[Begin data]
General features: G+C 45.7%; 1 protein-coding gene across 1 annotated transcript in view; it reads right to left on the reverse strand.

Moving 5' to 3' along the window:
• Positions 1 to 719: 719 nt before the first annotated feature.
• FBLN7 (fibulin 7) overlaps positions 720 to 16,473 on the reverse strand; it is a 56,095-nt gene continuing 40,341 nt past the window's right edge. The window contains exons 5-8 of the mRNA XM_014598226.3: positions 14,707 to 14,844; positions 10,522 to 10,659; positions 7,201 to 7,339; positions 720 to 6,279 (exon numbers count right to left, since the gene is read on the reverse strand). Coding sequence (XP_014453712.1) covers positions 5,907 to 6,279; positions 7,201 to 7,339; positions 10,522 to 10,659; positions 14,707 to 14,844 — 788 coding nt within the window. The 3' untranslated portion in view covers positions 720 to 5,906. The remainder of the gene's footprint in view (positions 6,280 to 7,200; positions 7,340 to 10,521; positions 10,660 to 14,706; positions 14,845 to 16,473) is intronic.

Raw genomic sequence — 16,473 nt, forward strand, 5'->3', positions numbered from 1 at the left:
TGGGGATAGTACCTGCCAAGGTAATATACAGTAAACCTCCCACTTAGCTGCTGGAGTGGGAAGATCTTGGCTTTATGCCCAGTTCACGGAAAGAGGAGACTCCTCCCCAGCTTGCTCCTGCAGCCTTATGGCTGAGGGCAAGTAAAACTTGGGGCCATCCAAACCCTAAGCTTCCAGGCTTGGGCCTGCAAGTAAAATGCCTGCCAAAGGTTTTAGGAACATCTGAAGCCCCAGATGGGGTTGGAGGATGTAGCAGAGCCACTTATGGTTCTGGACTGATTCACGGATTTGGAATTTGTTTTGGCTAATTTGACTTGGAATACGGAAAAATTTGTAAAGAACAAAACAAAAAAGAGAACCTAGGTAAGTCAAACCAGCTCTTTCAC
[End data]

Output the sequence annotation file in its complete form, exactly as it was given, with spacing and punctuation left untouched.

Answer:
General features: G+C 45.7%; 1 protein-coding gene across 1 annotated transcript in view; it reads right to left on the reverse strand.

Moving 5' to 3' along the window:
• Positions 1 to 719: 719 nt before the first annotated feature.
• FBLN7 (fibulin 7) overlaps positions 720 to 16,473 on the reverse strand; it is a 56,095-nt gene continuing 40,341 nt past the window's right edge. The window contains exons 5-8 of the mRNA XM_014598226.3: positions 14,707 to 14,844; positions 10,522 to 10,659; positions 7,201 to 7,339; positions 720 to 6,279 (exon numbers count right to left, since the gene is read on the reverse strand). Coding sequence (XP_014453712.1) covers positions 5,907 to 6,279; positions 7,201 to 7,339; positions 10,522 to 10,659; positions 14,707 to 14,844 — 788 coding nt within the window. The 3' untranslated portion in view covers positions 720 to 5,906. The remainder of the gene's footprint in view (positions 6,280 to 7,200; positions 7,340 to 10,521; positions 10,660 to 14,706; positions 14,845 to 16,473) is intronic.

Raw genomic sequence — 16,473 nt, forward strand, 5'->3', positions numbered from 1 at the left:
TGGGGATAGTACCTGCCAAGGTAATATACAGTAAACCTCCCACTTAGCTGCTGGAGTGGGAAGATCTTGGCTTTATGCCCAGTTCACGGAAAGAGGAGACTCCTCCCCAGCTTGCTCCTGCAGCCTTATGGCTGAGGGCAAGTAAAACTTGGGGCCATCCAAACCCTAAGCTTCCAGGCTTGGGCCTGCAAGTAAAATGCCTGCCAAAGGTTTTAGGAACATCTGAAGCCCCAGATGGGGTTGGAGGATGTAGCAGAGCCACTTATGGTTCTGGACTGATTCACGGATTTGGAATTTGTTTTGGCTAATTTGACTTGGAATACGGAAAAATTTGTAAAGAACAAAACAAAAAAGAGAACCTAGGTAAGTCAAACCAGCTCTTTCAC